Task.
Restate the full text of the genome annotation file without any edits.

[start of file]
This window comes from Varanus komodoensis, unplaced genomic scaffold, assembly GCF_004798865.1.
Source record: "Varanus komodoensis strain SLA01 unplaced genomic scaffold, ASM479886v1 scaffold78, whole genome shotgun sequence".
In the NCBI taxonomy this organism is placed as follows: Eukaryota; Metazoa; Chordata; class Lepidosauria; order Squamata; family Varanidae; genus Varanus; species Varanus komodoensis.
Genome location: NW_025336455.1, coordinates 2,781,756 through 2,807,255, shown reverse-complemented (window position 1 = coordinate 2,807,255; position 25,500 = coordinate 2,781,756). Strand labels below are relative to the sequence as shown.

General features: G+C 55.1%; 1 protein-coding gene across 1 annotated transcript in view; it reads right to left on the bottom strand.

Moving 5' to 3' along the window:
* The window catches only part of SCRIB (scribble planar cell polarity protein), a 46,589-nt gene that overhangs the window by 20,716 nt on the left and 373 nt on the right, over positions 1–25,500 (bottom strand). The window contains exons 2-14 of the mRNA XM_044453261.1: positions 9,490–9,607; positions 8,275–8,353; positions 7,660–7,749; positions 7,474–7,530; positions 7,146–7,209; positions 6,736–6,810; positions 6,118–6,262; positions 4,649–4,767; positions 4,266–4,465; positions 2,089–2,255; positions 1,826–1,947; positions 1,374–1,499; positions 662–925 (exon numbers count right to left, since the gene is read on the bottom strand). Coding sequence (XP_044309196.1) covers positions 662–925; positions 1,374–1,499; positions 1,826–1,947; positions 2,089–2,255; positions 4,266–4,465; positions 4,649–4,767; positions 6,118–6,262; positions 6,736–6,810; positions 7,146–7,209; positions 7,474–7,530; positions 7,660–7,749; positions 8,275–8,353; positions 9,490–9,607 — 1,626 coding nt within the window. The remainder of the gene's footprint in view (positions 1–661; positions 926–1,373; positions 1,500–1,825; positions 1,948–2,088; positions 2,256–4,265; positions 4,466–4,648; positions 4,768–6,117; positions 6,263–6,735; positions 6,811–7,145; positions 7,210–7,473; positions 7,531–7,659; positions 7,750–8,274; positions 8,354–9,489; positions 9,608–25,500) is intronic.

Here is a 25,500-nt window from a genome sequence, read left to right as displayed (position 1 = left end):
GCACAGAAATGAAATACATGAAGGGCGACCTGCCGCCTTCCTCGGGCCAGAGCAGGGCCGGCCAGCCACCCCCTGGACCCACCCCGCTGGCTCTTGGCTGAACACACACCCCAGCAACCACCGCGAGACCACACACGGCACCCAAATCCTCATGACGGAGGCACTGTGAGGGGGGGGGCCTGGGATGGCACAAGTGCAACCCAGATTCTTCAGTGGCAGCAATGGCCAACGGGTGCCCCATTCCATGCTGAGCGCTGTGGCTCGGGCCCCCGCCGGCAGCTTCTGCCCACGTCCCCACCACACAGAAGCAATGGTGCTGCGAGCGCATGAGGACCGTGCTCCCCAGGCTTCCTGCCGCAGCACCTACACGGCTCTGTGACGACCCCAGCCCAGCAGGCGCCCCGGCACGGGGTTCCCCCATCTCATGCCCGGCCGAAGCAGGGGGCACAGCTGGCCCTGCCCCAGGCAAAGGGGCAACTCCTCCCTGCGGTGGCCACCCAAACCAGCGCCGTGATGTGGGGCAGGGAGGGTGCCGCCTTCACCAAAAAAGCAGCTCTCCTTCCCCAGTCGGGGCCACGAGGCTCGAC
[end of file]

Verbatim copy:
This window comes from Varanus komodoensis, unplaced genomic scaffold, assembly GCF_004798865.1.
Source record: "Varanus komodoensis strain SLA01 unplaced genomic scaffold, ASM479886v1 scaffold78, whole genome shotgun sequence".
In the NCBI taxonomy this organism is placed as follows: Eukaryota; Metazoa; Chordata; class Lepidosauria; order Squamata; family Varanidae; genus Varanus; species Varanus komodoensis.
Genome location: NW_025336455.1, coordinates 2,781,756 through 2,807,255, shown reverse-complemented (window position 1 = coordinate 2,807,255; position 25,500 = coordinate 2,781,756). Strand labels below are relative to the sequence as shown.

General features: G+C 55.1%; 1 protein-coding gene across 1 annotated transcript in view; it reads right to left on the bottom strand.

Moving 5' to 3' along the window:
* The window catches only part of SCRIB (scribble planar cell polarity protein), a 46,589-nt gene that overhangs the window by 20,716 nt on the left and 373 nt on the right, over positions 1–25,500 (bottom strand). The window contains exons 2-14 of the mRNA XM_044453261.1: positions 9,490–9,607; positions 8,275–8,353; positions 7,660–7,749; positions 7,474–7,530; positions 7,146–7,209; positions 6,736–6,810; positions 6,118–6,262; positions 4,649–4,767; positions 4,266–4,465; positions 2,089–2,255; positions 1,826–1,947; positions 1,374–1,499; positions 662–925 (exon numbers count right to left, since the gene is read on the bottom strand). Coding sequence (XP_044309196.1) covers positions 662–925; positions 1,374–1,499; positions 1,826–1,947; positions 2,089–2,255; positions 4,266–4,465; positions 4,649–4,767; positions 6,118–6,262; positions 6,736–6,810; positions 7,146–7,209; positions 7,474–7,530; positions 7,660–7,749; positions 8,275–8,353; positions 9,490–9,607 — 1,626 coding nt within the window. The remainder of the gene's footprint in view (positions 1–661; positions 926–1,373; positions 1,500–1,825; positions 1,948–2,088; positions 2,256–4,265; positions 4,466–4,648; positions 4,768–6,117; positions 6,263–6,735; positions 6,811–7,145; positions 7,210–7,473; positions 7,531–7,659; positions 7,750–8,274; positions 8,354–9,489; positions 9,608–25,500) is intronic.

Here is a 25,500-nt window from a genome sequence, read left to right as displayed (position 1 = left end):
GCACAGAAATGAAATACATGAAGGGCGACCTGCCGCCTTCCTCGGGCCAGAGCAGGGCCGGCCAGCCACCCCCTGGACCCACCCCGCTGGCTCTTGGCTGAACACACACCCCAGCAACCACCGCGAGACCACACACGGCACCCAAATCCTCATGACGGAGGCACTGTGAGGGGGGGGGCCTGGGATGGCACAAGTGCAACCCAGATTCTTCAGTGGCAGCAATGGCCAACGGGTGCCCCATTCCATGCTGAGCGCTGTGGCTCGGGCCCCCGCCGGCAGCTTCTGCCCACGTCCCCACCACACAGAAGCAATGGTGCTGCGAGCGCATGAGGACCGTGCTCCCCAGGCTTCCTGCCGCAGCACCTACACGGCTCTGTGACGACCCCAGCCCAGCAGGCGCCCCGGCACGGGGTTCCCCCATCTCATGCCCGGCCGAAGCAGGGGGCACAGCTGGCCCTGCCCCAGGCAAAGGGGCAACTCCTCCCTGCGGTGGCCACCCAAACCAGCGCCGTGATGTGGGGCAGGGAGGGTGCCGCCTTCACCAAAAAAGCAGCTCTCCTTCCCCAGTCGGGGCCACGAGGCTCGAC